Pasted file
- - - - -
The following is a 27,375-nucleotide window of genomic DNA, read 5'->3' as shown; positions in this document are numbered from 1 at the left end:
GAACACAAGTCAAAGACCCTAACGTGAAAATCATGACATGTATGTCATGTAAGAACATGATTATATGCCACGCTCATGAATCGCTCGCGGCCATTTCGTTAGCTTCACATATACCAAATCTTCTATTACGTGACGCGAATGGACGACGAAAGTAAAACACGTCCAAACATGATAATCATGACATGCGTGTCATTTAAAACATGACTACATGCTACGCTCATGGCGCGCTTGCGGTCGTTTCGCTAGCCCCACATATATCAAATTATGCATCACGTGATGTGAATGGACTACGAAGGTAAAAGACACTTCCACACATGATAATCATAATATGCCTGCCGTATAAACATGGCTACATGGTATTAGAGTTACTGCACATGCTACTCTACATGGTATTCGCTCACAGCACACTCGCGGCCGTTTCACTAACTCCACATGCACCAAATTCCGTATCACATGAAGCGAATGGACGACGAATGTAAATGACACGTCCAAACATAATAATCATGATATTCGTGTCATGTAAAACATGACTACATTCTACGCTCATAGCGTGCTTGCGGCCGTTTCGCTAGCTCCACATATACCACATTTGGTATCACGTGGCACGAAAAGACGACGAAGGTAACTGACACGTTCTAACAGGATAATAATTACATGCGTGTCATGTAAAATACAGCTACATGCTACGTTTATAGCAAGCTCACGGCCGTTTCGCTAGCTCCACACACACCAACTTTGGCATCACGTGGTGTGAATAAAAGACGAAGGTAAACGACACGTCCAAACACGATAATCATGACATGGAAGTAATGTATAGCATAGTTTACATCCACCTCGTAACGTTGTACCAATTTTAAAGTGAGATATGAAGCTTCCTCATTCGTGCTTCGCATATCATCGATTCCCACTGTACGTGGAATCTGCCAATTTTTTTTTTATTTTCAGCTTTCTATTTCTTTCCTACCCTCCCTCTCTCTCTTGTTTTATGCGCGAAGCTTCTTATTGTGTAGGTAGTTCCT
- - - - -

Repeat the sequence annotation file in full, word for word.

The following is a 27,375-nucleotide window of genomic DNA, read 5'->3' as shown; positions in this document are numbered from 1 at the left end:
GAACACAAGTCAAAGACCCTAACGTGAAAATCATGACATGTATGTCATGTAAGAACATGATTATATGCCACGCTCATGAATCGCTCGCGGCCATTTCGTTAGCTTCACATATACCAAATCTTCTATTACGTGACGCGAATGGACGACGAAAGTAAAACACGTCCAAACATGATAATCATGACATGCGTGTCATTTAAAACATGACTACATGCTACGCTCATGGCGCGCTTGCGGTCGTTTCGCTAGCCCCACATATATCAAATTATGCATCACGTGATGTGAATGGACTACGAAGGTAAAAGACACTTCCACACATGATAATCATAATATGCCTGCCGTATAAACATGGCTACATGGTATTAGAGTTACTGCACATGCTACTCTACATGGTATTCGCTCACAGCACACTCGCGGCCGTTTCACTAACTCCACATGCACCAAATTCCGTATCACATGAAGCGAATGGACGACGAATGTAAATGACACGTCCAAACATAATAATCATGATATTCGTGTCATGTAAAACATGACTACATTCTACGCTCATAGCGTGCTTGCGGCCGTTTCGCTAGCTCCACATATACCACATTTGGTATCACGTGGCACGAAAAGACGACGAAGGTAACTGACACGTTCTAACAGGATAATAATTACATGCGTGTCATGTAAAATACAGCTACATGCTACGTTTATAGCAAGCTCACGGCCGTTTCGCTAGCTCCACACACACCAACTTTGGCATCACGTGGTGTGAATAAAAGACGAAGGTAAACGACACGTCCAAACACGATAATCATGACATGGAAGTAATGTATAGCATAGTTTACATCCACCTCGTAACGTTGTACCAATTTTAAAGTGAGATATGAAGCTTCCTCATTCGTGCTTCGCATATCATCGATTCCCACTGTACGTGGAATCTGCCAATTTTTTTTTTATTTTCAGCTTTCTATTTCTTTCCTACCCTCCCTCTCTCTCTTGTTTTATGCGCGAAGCTTCTTATTGTGTAGGTAGTTCCT